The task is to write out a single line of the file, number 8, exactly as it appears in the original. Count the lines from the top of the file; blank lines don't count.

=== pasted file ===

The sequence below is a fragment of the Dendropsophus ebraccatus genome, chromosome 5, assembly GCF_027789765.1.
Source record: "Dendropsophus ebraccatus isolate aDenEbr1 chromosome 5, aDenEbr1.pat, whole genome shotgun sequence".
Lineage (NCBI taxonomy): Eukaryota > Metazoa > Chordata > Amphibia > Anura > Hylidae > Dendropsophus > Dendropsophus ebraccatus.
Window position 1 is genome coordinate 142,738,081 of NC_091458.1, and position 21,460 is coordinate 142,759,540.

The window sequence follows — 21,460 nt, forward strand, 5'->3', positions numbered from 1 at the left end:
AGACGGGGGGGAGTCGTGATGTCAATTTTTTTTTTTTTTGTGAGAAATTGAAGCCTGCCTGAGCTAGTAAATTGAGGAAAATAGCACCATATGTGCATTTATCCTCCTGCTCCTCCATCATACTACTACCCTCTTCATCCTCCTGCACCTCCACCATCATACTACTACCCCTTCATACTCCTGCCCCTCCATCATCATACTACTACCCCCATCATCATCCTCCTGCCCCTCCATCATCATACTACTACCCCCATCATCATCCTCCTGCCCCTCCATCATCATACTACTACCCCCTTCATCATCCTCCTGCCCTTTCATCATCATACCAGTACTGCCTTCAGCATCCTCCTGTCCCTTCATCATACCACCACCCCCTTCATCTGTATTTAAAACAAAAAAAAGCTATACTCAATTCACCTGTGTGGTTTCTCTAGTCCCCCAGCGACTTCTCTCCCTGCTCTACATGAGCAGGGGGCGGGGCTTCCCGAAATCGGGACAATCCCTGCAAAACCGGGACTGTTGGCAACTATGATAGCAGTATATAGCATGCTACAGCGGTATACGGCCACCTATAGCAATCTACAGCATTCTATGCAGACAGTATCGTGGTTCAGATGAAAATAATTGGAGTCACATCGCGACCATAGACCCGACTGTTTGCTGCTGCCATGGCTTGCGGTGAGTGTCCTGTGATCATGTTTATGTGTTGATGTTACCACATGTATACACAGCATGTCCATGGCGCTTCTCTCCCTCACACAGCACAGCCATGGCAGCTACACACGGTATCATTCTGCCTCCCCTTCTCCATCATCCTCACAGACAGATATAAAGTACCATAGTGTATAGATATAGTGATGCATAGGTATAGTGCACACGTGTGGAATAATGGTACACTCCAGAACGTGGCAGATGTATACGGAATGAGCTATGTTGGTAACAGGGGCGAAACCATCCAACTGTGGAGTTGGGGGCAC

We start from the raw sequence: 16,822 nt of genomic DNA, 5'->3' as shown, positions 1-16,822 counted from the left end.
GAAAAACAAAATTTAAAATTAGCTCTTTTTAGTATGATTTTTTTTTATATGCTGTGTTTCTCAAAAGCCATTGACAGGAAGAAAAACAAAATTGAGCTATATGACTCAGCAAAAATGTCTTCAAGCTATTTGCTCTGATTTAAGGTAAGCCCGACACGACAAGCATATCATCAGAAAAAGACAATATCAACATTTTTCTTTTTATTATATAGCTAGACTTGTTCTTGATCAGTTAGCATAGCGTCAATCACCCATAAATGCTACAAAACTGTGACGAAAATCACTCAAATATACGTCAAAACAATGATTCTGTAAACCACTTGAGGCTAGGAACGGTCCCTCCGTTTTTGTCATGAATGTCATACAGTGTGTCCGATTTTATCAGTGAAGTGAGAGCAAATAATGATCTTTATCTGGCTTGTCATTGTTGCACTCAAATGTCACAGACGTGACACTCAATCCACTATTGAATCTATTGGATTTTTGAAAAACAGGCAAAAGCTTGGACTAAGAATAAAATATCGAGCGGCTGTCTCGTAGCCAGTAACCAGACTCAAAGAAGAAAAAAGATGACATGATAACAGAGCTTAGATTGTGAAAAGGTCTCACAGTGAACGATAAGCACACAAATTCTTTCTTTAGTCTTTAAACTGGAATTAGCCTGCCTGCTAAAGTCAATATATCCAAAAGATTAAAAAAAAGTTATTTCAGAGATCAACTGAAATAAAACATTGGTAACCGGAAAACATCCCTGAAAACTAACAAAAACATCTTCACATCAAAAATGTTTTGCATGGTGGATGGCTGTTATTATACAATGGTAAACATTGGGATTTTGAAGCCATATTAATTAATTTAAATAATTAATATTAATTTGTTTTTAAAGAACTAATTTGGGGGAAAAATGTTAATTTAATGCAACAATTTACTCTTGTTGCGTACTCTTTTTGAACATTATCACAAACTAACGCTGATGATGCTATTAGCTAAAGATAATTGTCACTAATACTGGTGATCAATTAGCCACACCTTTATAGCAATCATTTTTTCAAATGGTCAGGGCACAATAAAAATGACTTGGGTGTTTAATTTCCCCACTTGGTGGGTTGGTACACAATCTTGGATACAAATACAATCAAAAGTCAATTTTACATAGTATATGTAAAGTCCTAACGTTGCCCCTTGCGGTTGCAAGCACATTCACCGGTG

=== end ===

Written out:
GAAAAACAAAATTTAAAATTAGCTCTTTTTAGTATGATTTTTTTTTATATGCTGTGTTTCTCAAAAGCCATTGACAGGAAGAAAAACAAAATTGAGCTATATGACTCAGCAAAAATGTCTTCAAGCTATTTGCTCTGATTTAAGGTAAGCCCGACACGACAAGCATATCATCAGAAAAAGACAATATCAACATTTTTCTTTTTATTATATAGCTAGACTTGTTCTTGATCAGTTAGCATAGCGTCAATCACCCATAAATGCTACAAAACTGTGACGAAAATCACTCAAATATACGTCAAAACAATGATTCTGTAAACCACTTGAGGCTAGGAACGGTCCCTCCGTTTTTGTCATGAATGTCATACAGTGTGTCCGATTTTATCAGTGAAGTGAGAGCAAATAATGATCTTTATCTGGCTTGTCATTGTTGCACTCAAATGTCACAGACGTGACACTCAATCCACTATTGAATCTATTGGATTTTTGAAAAACAGGCAAAAGCTTGGACTAAGAATAAAATATCGAGCGGCTGTCTCGTAGCCAGTAACCAGACTCAAAGAAGAAAAAAGATGACATGATAACAGAGCTTAGATTGTGAAAAGGTCTCACAGTGAACGATAAGCACACAAATTCTTTCTTTAGTCTTTAAACTGGAATTAGCCTGCCTGCTAAAGTCAATATATCCAAAAGATTAAAAAAAAGTTATTTCAGAGATCAACTGAAATAAAACATTGGTAACCGGAAAACATCCCTGAAAACTAACAAAAACATCTTCACATCAAAAATGTTTTGCATGGTGGATGGCTGTTATTATACAATGGTAAACATTGGGATTTTGAAGCCATATTAATTAATTTAAATAATTAATATTAATTTGTTTTTAAAGAACTAATTTGGGGGAAAAATGTTAATTTAATGCAACAATTTACTCTTGTTGCGTACTCTTTTTGAACATTATCACAAACTAACGCTGATGATGCTATTAGCTAAAGATAATTGTCACTAATACTGGTGATCAATTAGCCACACCTTTATAGCAATCATTTTTTCAAATGGTCAGGGCACAATAAAAATGACTTGGGTGTTTAATTTCCCCACTTGGTGGGTTGGTACACAATCTTGGATACAAATACAATCAAAAGTCAATTTTACATAGTATATGTAAAGTCCTAACGTTGCCCCTTGCGGTTGCAAGCACATTCACCGGTG